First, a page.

MR. PETER COOK: Secretary and the minister have time for three questions.  We'll begin with Bob Burns.


      Q:  Good afternoon.


      Mr. Secretary, a question for you about Syria.  The recent developments with Turkey intervening in northern Syria -- your press secretary put out a statement this morning saying that these clashes that Turk forces are involved in with the Syrian Kurds, who are of course supported by the United States, has become an unacceptable development and is deeply concerning to you.  Have you spoken directly to your Turkish counterparts about these latest developments?


      And also, could you say whether by intervening in this way against the Kurds -- the Syrian Kurds -- that the Turks actually -- are they actually hindering the fight against the Islamic State and turning this into a quagmire?


      SEC. CARTER:  Good.  Well, thanks Bob.


      First, we very much appreciate the efforts of both partners, Turkey and the Syrian Defense Forces[sic - Syrian Democratic Forces], in the fight against ISIL.  They both made material contributions.  We've worked with both of them.  And all of our interactions are intended to keep that going.  So yes, we have called upon Turkey to not -- to stick -- stay focused on the fight against ISIL and not to engage Syrian Defense Forces [sic].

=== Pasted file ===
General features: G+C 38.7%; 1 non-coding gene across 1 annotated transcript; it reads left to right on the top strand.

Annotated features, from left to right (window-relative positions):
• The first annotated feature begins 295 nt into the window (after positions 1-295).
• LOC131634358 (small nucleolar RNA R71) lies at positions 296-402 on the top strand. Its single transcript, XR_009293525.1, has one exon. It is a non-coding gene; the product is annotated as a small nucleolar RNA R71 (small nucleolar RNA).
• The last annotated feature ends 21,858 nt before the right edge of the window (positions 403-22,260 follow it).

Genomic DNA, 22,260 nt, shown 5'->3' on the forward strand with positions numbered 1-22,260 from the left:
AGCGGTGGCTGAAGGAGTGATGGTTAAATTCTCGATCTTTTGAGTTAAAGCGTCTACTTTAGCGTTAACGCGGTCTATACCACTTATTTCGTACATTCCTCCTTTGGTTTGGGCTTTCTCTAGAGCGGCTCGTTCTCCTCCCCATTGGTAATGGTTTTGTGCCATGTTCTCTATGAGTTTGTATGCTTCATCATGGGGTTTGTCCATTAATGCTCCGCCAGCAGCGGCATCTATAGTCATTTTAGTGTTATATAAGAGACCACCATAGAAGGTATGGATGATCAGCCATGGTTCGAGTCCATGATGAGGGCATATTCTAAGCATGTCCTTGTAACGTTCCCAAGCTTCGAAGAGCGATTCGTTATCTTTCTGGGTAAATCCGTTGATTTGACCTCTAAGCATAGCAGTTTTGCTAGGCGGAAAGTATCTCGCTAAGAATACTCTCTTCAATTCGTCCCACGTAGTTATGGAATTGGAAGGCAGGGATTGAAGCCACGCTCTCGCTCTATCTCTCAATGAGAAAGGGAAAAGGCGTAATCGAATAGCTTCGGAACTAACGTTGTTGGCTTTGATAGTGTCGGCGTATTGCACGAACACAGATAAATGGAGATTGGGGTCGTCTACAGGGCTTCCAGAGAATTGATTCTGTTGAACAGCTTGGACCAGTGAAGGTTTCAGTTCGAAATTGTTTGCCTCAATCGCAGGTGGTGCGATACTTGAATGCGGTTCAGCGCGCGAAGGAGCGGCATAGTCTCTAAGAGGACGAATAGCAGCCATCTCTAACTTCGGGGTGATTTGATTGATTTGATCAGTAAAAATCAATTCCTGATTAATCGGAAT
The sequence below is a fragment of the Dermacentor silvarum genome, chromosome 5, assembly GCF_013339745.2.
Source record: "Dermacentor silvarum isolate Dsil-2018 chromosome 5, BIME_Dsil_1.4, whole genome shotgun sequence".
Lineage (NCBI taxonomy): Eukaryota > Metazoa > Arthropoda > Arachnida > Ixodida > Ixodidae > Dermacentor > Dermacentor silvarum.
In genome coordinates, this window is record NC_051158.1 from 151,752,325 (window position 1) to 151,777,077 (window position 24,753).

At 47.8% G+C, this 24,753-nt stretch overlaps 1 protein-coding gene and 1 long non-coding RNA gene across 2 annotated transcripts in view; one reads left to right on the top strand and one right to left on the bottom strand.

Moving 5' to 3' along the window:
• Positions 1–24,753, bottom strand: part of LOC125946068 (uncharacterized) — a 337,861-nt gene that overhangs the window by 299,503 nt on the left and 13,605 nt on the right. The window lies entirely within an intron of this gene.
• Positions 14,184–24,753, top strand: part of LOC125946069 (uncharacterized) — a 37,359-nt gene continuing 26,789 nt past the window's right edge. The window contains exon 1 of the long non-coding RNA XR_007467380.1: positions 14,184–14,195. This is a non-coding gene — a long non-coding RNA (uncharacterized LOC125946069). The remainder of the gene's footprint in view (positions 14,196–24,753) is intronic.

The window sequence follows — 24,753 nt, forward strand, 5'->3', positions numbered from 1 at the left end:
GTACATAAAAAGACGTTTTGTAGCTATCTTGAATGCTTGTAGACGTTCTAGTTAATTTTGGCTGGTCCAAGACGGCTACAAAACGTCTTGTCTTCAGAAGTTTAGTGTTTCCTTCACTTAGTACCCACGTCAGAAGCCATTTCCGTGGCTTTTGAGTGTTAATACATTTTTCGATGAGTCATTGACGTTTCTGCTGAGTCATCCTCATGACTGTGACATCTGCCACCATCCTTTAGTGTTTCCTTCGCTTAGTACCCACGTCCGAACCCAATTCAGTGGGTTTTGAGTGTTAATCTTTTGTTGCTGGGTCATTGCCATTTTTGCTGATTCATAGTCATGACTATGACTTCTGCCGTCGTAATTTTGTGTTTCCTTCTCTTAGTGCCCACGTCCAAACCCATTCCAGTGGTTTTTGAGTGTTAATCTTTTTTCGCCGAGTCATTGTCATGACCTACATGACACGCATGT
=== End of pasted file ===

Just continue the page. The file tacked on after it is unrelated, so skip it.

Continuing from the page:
And we've had a number of contacts over the last several days, including very importantly, the chairman spoke to his counterpart just yesterday.  And I'll actually be meeting with my counterpart face-to-face next week in Europe.


      And there have been other contacts as well at all levels, emphasizing, first of all -- take Turkey -- to Turkey, that the United States was very supportive and is very supportive of their general counter-ISIL activities and everything they did to secure the area between the border and Jarablus, and then westward, but not south of Jarablus, nor to engage the Syrian Defense Forces[sic].